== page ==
In The United States District Court
For The District Of Colorado
v. Civil Action No.
David Berkebile, Warden,
Brief in Support of Application for Writ of Habeas
Corpus Pursuant to 28 U.S.C. sec. 2241
Statement of the Case
After a jury trial in which defense counsel called no witnesses, Matthew Hale was convicted on April 26, 2004 of having solicited a government informant to murder U.S. District Court Judge Joan Lefkow and having obstructed justice by virtue of that alleged solicitation, violations of 18 U.S.C. sec. 373 and 1503 respectively. However, there is no evidence that any such solicitation occurred. On the contrary, Hale is clearly an innocent man who in fact turned down involvement in the government informant's own proposed and propounded murder plot. Nevertheless, regardless of his clear innocence both factually and legally, he was sentenced to a whopping 40 years under the terrorism guideline, 3A1.4, and his convictions and sentence were affirmed by the Seventh Circuit in 2006. See United States v. Hale, 448 F.3d 971 (7th Cir. 2006). The Supreme Court of the United States subsequently denied certiorari. Hale v. United States, 549 U.S. 1158 (2007).
Hale then brought a motion pursuant to 28 U.S.C. sec. 2255 but that motion was denied without an evidentiary hearing in 2010. Hale v. United States, 2010 U.S. Dist. LEXIS 73604 (N.D. Ill. July 22, 2010); reconsideration denied, 2011 U.S. Dist. LEXIS 124657 (N.D. Ill. Oct. 27, 2011). Hale appealed to the 7th Circuit but the judgment was affirmed. Hale v. United States, 710 F. 3d 711 (7th Cir. 2013). The Supreme subsequently denied certiorari. Hale v. United States,
----- U.S. (2013).
Who is more deserving of his freedom than the innocent man? That is the core question presented by this extraordinary case. In this brief, Hale demonstrates both his innocence on the basis of the government's own case as well as the fact that this court has the power to free him pursuant to 28 U.S.C. sec. 2241, that this court has the inherent, equitable, and statutory power to remedy the fundamentally unjust incarceration that he has thus far suffered and hence fulfill the primary purpose for which the remedy of habeas corpus is intended: the freeing of the innocent man. Thus, since Hale is innocent as a matter of law and fact and this court has the power to free such a person, this court should exercise that power rather than permit a gross miscarriage of justice to continue. If Hale is innocent, as he will show, should he remain in prison for absolutely nothing or should he be freed? Who though is more deserving of his freedom than the innocent man?
Statement Of Jurisdiction
Hale invokes the savings clause 28 U.S.C. sec. 2255(e) to bring this application for writ of habeas corpus pursuant to 28 U.S.C. sec. 2241. The remedy by motion under section 2255 was "inadequate or ineffective to test the legality of his detention" on numerous grounds as stated by his claims in his application as well as argued in this brief. As this is a genuine proceeding under 28 U.S.C. sec. 2241, it cannot be legally construed as a successive motion pursuant to 28 U.S.C. sec. 2255. Hence it cannot be transferred to the district of Hale's conviction and nor can it be dismissed under section 2255's prohibition on successive section 2255 motions. See Collins v. Holinka, 510 F. 3d 666, 667 (7th Cir. 2007). "[J]udges must respect the plaintiff's choice of statute to invoke...and give the action the treatment appropriate under that law." "Section 2241 by its terms covers any claim for release by a person who contends that his custody violates the Constitution or laws of the United States." Id. The validity of a prisoner's convictions is thus properly challenged under section 2241 and as Hale is a prisoner within the district of Colorado, this court has (sole) jurisdiction over this case.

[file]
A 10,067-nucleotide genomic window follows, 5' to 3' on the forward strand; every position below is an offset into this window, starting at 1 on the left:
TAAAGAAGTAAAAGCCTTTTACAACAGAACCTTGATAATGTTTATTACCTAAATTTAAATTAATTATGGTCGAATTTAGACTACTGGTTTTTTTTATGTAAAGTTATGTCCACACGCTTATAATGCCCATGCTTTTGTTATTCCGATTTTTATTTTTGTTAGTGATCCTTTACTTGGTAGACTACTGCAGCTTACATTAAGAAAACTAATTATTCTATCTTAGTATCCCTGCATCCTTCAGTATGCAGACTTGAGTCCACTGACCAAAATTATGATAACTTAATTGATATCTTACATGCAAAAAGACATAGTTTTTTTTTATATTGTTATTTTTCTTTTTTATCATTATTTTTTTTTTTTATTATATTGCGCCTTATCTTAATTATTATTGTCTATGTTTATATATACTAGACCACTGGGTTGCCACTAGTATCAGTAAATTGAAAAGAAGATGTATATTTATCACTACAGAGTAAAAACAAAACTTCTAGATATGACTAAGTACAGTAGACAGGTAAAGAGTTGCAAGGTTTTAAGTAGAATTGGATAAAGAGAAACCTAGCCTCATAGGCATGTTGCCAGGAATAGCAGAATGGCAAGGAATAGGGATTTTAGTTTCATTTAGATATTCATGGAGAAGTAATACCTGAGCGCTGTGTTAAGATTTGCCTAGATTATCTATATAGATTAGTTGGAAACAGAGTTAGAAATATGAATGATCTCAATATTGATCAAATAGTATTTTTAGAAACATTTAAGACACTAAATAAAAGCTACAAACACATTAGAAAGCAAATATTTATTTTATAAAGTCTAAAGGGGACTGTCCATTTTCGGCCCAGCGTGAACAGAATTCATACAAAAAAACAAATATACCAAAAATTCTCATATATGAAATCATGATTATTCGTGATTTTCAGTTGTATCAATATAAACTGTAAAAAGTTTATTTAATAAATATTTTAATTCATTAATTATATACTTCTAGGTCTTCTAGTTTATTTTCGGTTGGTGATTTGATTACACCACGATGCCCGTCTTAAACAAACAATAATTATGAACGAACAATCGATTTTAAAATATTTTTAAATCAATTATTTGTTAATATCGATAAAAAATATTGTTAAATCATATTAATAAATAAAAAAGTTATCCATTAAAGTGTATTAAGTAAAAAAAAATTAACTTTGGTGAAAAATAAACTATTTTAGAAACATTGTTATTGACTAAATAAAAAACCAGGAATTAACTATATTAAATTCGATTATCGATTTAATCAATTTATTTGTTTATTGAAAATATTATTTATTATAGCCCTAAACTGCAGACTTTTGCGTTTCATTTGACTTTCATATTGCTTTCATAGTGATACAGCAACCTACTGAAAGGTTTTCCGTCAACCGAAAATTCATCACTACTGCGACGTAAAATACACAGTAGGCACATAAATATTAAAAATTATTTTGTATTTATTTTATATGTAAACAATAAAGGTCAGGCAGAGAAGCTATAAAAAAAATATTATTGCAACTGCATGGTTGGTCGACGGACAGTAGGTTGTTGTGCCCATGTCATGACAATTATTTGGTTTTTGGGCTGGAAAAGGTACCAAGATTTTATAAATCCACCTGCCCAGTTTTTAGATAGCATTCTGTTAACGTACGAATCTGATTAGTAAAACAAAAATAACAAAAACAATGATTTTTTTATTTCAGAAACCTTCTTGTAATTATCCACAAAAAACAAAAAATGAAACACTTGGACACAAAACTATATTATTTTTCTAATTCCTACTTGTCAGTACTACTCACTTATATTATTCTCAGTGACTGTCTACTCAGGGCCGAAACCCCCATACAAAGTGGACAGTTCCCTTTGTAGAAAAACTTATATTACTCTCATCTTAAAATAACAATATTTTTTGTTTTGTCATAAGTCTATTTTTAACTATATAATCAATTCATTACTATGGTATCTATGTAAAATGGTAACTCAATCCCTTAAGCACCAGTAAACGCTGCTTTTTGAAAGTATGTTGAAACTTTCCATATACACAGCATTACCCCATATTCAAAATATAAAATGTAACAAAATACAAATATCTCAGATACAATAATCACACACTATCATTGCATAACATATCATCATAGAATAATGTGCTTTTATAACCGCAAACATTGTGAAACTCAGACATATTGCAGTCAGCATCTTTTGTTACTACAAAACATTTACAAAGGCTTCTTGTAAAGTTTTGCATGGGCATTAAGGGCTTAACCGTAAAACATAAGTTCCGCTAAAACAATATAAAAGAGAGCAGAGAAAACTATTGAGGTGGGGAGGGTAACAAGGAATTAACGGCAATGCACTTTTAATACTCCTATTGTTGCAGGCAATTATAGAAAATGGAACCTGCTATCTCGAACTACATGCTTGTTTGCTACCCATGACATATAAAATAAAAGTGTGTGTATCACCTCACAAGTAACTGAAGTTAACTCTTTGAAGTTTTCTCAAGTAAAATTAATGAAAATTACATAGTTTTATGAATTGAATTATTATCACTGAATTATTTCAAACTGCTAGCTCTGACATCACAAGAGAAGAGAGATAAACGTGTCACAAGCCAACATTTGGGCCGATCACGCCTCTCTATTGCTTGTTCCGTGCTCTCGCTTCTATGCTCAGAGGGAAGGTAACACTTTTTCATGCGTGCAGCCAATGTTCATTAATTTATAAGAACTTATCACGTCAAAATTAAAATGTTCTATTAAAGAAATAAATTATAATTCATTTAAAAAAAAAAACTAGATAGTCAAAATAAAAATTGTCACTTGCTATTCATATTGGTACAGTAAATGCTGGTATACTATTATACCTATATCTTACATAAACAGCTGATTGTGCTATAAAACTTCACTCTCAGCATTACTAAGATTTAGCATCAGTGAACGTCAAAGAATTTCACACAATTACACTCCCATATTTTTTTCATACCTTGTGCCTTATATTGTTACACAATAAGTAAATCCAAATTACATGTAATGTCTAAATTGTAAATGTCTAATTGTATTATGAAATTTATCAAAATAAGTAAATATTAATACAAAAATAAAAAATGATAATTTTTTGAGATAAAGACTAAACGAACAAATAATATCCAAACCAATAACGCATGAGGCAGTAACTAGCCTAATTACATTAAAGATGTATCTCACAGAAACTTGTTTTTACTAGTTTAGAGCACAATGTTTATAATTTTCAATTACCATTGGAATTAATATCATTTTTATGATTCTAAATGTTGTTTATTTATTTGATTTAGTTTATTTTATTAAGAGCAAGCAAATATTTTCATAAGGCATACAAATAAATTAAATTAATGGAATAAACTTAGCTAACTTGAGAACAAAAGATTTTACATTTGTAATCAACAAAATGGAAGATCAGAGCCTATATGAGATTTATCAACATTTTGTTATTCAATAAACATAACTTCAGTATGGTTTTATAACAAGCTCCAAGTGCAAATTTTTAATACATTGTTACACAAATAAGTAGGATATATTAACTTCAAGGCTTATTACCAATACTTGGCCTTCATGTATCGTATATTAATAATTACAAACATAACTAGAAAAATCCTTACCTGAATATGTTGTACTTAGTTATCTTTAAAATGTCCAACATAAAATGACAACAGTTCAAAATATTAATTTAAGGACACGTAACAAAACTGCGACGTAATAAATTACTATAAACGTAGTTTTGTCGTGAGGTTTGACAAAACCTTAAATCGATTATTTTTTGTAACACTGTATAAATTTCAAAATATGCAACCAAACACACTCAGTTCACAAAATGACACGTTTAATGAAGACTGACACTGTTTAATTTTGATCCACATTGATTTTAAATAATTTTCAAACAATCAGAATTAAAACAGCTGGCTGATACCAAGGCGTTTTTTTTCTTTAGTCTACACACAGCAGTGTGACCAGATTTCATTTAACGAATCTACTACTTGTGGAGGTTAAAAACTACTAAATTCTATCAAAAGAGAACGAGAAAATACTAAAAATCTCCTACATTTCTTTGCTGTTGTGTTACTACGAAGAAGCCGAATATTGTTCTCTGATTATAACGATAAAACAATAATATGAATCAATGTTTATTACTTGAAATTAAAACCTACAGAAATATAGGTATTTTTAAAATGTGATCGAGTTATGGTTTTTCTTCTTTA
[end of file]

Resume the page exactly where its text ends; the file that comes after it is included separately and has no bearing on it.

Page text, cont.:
Statement of Facts
Hale was a well-known and controversial ideologue who routinely gave speeches, gave interviews to the news media, and held public meetings and street demonstrations around the country for his particular cause. On December 4, 2002, Hale asked government informant Tony Evola to obtain the home addresses of Judge Lefkow and lawyers James Amend, Paul Steadman, and Kevin O'Shea so as to post on the internet and for a possible street demonstration outside their respective homes in protest of an ongoing trademark lawsuit against his church.
The sum total of evidence that Hale supposedly solicited murder and obstructed justice is the following excerpt from a conversation between Evola and Hale the next day:
Evola: Well, I got your email about the Jew judge,...
Evola: ...you wanting his address and the other rats' [addresses]. Ah...
Hale: That information [addresses] yes, for educational purposes and
for whatever reason you wish it to be.
Evola: Are we gonna...I'm workin' on it. I, I got a way of getting it. Ah,
when we get it [the information/addresses], we gonna
exterminate the rat?
Hale: Well, whatever you wanna do...
Evola: Jew rat?
Hale: ...basically, it's, you know? Ah, my position's always been that I,
you know, I'm gonna fight within the law and but ah, that
information's been pro-, provided. If you wish to do anything
yourself, you can, you know?
Hale: So that makes it clear.
Evola: Consider it done.
1. Since Hale is being imprisoned for conduct that the law does not make criminal, and since innocence is the core concern of the remedy of habeas corpus pursuant to 28 U.S.C. sec. 2241, this court has the power and duty to release him and thus end the violation of his constitutional rights. (Claim One)